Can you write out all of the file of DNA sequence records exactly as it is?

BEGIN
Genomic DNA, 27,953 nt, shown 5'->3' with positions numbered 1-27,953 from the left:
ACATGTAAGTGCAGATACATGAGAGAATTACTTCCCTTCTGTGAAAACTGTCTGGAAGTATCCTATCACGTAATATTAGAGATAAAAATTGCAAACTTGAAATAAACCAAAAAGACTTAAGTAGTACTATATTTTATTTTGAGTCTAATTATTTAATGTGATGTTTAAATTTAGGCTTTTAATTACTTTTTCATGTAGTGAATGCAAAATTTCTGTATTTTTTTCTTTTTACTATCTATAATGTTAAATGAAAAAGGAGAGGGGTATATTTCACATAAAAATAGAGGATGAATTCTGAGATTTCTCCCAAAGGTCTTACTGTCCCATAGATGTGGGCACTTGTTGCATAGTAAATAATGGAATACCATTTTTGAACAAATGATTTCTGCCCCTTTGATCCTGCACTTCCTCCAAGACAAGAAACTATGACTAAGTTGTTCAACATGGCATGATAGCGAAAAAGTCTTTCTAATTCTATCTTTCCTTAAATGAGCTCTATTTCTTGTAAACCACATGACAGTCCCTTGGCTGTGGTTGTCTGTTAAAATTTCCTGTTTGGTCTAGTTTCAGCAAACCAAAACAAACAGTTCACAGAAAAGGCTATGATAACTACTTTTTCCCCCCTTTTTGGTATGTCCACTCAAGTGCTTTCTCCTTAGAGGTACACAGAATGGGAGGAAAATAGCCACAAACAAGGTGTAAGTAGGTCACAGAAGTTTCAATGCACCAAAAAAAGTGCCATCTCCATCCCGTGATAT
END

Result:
Genomic DNA, 27,953 nt, shown 5'->3' with positions numbered 1-27,953 from the left:
ACATGTAAGTGCAGATACATGAGAGAATTACTTCCCTTCTGTGAAAACTGTCTGGAAGTATCCTATCACGTAATATTAGAGATAAAAATTGCAAACTTGAAATAAACCAAAAAGACTTAAGTAGTACTATATTTTATTTTGAGTCTAATTATTTAATGTGATGTTTAAATTTAGGCTTTTAATTACTTTTTCATGTAGTGAATGCAAAATTTCTGTATTTTTTTCTTTTTACTATCTATAATGTTAAATGAAAAAGGAGAGGGGTATATTTCACATAAAAATAGAGGATGAATTCTGAGATTTCTCCCAAAGGTCTTACTGTCCCATAGATGTGGGCACTTGTTGCATAGTAAATAATGGAATACCATTTTTGAACAAATGATTTCTGCCCCTTTGATCCTGCACTTCCTCCAAGACAAGAAACTATGACTAAGTTGTTCAACATGGCATGATAGCGAAAAAGTCTTTCTAATTCTATCTTTCCTTAAATGAGCTCTATTTCTTGTAAACCACATGACAGTCCCTTGGCTGTGGTTGTCTGTTAAAATTTCCTGTTTGGTCTAGTTTCAGCAAACCAAAACAAACAGTTCACAGAAAAGGCTATGATAACTACTTTTTCCCCCCTTTTTGGTATGTCCACTCAAGTGCTTTCTCCTTAGAGGTACACAGAATGGGAGGAAAATAGCCACAAACAAGGTGTAAGTAGGTCACAGAAGTTTCAATGCACCAAAAAAAGTGCCATCTCCATCCCGTGATAT